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orchid species alan stephenson
Alan W Stephenson's  Orchid Species of Shoalhaven, NSW Australia

A book about Australian orchids, habitat,  and conservation

Available from:
[email protected]

Click on pictues for larger pictures of Corunastylis nudiscapa insitu

C nudiscapa

C nudiscapa

C nudiscapa

C nudiscapa

Orchid Habitat Preservation

Corunastylis nudiscapa   photos and text by Alan W Stephenson

Corunastylis nudiscapa
Corunastylis nudiscapa insitu

Corunastylis nudiscapa – All is not Lost

A terrestrial orchid species thought to be extinct in Tasmania has recently been rediscovered. Corunastylis nudiscapa has been located on Mt Wellington near Hobart, during a search for Land Snails by officers of the Tasmanian Department of Primary Industries, Water and Environment (DPIWE). This species has not been recorded since the type specimen was collected in 1840. Growing in sandy soil occurring on the foothills of the mountain, the officers were initially unable to identify the plant but formal identification came quickly, as C. nudiscapa has no Tasmanian species with which it could be confused.

C. nudiscapa, like many orchid species has undergone more than one change to its generic identity following the original discovery. All species in the Genus Corunastylis were previously referred to as Pygmy Prasophyllums or Midge orchids in Section Prasophyllum. It is a Dwarf Midge Orchid with tightly congested inflorescence of crowded reddish-brown to purplish, glabrous nodding flowers. Plants grow to 70 mm- 85 mm with the top 8 mm-15 mm densely crowded with up to 20 flowers. C. nudiscapa was only known from this single location in Tasmania and was also considered to occur in Victoria and New South Wales. It is now accepted the NSW species is C. densa.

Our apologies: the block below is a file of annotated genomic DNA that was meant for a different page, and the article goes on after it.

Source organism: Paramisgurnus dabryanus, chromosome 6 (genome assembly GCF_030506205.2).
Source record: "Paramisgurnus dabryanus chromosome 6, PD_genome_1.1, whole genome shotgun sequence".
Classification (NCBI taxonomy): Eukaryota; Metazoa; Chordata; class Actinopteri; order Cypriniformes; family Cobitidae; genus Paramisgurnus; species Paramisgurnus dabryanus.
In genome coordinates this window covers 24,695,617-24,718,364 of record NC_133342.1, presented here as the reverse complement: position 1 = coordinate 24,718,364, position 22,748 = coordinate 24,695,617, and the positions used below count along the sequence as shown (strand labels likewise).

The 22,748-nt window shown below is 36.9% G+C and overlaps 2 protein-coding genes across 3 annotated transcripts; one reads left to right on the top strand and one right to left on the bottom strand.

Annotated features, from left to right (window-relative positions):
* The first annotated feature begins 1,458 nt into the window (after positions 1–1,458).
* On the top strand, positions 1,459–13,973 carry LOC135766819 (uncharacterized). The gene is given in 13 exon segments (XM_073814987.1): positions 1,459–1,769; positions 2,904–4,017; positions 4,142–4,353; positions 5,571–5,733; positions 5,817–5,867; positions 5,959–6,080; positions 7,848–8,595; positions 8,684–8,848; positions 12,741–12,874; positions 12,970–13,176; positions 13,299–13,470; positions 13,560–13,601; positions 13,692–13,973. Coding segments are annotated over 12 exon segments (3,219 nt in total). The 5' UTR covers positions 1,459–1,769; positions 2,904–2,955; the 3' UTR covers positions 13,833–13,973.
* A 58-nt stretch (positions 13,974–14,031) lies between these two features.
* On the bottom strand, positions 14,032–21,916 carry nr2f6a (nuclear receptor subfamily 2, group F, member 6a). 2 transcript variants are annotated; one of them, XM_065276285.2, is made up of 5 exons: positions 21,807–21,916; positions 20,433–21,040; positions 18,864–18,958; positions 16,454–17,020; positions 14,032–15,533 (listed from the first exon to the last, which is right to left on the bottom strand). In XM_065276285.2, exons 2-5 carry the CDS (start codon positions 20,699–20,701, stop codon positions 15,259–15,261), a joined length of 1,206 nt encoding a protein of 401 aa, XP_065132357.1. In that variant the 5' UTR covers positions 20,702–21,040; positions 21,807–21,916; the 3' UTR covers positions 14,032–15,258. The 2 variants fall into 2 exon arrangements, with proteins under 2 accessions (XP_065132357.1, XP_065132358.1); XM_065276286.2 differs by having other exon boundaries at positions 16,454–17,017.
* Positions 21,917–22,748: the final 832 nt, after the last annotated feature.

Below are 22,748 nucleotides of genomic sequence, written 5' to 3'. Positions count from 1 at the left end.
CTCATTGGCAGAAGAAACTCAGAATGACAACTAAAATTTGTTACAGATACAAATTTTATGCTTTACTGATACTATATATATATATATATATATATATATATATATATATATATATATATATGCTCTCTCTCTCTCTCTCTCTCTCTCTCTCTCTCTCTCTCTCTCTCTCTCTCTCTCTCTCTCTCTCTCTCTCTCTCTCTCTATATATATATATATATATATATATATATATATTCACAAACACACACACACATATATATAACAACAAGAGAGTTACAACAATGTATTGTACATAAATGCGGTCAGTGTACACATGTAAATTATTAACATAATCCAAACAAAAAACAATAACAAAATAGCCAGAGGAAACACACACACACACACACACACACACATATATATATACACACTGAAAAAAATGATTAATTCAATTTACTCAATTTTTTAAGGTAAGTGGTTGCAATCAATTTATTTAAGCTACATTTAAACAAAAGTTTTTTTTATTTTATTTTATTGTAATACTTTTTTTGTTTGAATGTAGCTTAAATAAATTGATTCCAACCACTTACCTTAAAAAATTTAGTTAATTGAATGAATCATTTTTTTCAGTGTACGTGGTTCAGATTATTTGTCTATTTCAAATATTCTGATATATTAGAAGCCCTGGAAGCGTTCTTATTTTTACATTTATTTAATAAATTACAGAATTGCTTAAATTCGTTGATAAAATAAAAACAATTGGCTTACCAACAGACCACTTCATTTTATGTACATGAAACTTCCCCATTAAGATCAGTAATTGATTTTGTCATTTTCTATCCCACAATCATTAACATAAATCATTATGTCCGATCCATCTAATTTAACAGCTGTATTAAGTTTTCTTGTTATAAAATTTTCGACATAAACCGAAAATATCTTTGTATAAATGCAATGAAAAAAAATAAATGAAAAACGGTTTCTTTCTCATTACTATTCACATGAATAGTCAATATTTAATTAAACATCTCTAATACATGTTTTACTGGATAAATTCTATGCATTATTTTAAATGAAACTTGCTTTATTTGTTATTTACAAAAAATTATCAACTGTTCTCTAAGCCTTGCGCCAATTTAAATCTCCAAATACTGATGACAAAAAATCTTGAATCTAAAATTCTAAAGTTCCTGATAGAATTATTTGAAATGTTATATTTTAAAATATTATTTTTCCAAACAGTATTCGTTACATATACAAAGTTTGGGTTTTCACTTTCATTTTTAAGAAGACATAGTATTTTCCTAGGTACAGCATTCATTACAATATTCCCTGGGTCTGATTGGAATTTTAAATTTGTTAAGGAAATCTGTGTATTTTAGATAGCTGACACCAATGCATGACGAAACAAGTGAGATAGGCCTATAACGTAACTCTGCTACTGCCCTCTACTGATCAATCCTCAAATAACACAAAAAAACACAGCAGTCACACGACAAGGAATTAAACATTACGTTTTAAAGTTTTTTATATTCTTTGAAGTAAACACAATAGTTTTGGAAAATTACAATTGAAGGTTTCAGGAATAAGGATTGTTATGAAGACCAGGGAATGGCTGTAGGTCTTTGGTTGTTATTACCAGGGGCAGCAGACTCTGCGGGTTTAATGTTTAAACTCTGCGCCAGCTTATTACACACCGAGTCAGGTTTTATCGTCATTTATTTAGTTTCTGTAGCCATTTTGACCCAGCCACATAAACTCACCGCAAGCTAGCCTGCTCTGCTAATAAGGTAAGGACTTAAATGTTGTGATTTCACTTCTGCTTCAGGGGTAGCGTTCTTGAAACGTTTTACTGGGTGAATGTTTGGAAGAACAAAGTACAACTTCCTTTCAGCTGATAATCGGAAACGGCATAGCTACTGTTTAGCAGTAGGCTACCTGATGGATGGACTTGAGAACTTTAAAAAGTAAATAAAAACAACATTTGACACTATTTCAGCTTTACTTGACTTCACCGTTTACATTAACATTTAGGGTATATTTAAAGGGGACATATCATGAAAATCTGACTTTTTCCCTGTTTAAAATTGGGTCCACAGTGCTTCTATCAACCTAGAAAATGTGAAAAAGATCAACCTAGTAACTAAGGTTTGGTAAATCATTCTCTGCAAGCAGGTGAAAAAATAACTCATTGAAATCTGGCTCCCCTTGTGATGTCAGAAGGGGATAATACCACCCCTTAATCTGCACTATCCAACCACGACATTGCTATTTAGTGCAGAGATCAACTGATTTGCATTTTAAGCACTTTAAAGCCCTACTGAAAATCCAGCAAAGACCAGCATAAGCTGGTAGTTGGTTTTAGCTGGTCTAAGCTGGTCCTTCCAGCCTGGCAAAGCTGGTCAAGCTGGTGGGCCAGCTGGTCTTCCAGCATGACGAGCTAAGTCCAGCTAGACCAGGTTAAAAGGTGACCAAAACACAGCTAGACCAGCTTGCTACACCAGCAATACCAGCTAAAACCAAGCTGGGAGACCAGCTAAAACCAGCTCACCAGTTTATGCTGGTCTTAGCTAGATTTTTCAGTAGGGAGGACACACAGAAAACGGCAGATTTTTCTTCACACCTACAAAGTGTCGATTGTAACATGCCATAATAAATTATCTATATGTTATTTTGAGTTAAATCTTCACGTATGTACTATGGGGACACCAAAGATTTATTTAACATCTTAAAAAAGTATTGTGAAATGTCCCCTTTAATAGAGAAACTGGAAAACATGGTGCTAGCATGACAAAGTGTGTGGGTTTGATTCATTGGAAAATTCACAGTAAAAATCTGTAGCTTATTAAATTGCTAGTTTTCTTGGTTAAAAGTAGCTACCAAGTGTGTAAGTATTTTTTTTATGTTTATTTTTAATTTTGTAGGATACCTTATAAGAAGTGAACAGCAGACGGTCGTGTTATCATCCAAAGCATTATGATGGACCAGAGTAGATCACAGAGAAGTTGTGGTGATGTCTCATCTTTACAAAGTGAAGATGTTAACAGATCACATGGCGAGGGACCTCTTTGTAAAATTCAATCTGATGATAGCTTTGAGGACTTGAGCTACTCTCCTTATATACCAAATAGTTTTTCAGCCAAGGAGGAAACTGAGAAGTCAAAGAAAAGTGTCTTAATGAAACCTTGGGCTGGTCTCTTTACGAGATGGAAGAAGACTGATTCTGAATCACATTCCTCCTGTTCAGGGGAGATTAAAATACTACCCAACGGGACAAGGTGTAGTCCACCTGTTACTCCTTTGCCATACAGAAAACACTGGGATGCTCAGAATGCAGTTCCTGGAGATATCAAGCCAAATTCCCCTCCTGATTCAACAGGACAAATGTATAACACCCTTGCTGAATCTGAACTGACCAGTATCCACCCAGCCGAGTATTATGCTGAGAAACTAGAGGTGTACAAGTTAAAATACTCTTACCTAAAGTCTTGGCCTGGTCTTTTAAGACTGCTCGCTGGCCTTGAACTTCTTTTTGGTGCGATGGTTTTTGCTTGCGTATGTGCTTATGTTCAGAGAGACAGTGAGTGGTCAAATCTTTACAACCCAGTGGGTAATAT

This re-discovery is excellent news and a psychological boost to those who refuse to admit extinction too quickly. Now all we need to do is get some government departments to think the same way.

The listings below are how this orchid has been recognised by Botanists, Taxonomists and authors since its original discovery.
Prasophyllum nudiscapum; J. D. Hooker 1840, Native Orchids of Australia Jones D. L. 1988 (nudiscapum - with naked stem)
Genoplesium nudiscapum; D. L. Jones & M. A. Clements; The Orchids of Tasmania  1999,  Jones D.L., Wapstra H., Tonelli P.,  Harris S.
Corunastylis nudiscapa; Jones D. L. Native Orchids of Australia, Jones D. L. 2006
Type: Tasmania, Hill E. of Mount Wellington 1840, lodged at Kew Herbarium, England. Pollination is by small vinegar flies. (Drosophilids)
 
The name Genoplesium was coined by Robert Brown in 1810 and refers to the close relationship these orchids have with the genus Prasophyllum “(Greek, genos, race or kind, plesios, affinity)” however the new name Corunastylis, was bestowed by Fitzgerald.

Alan W Stephenson
National Conservation Officer
Australasian Native Orchid Society

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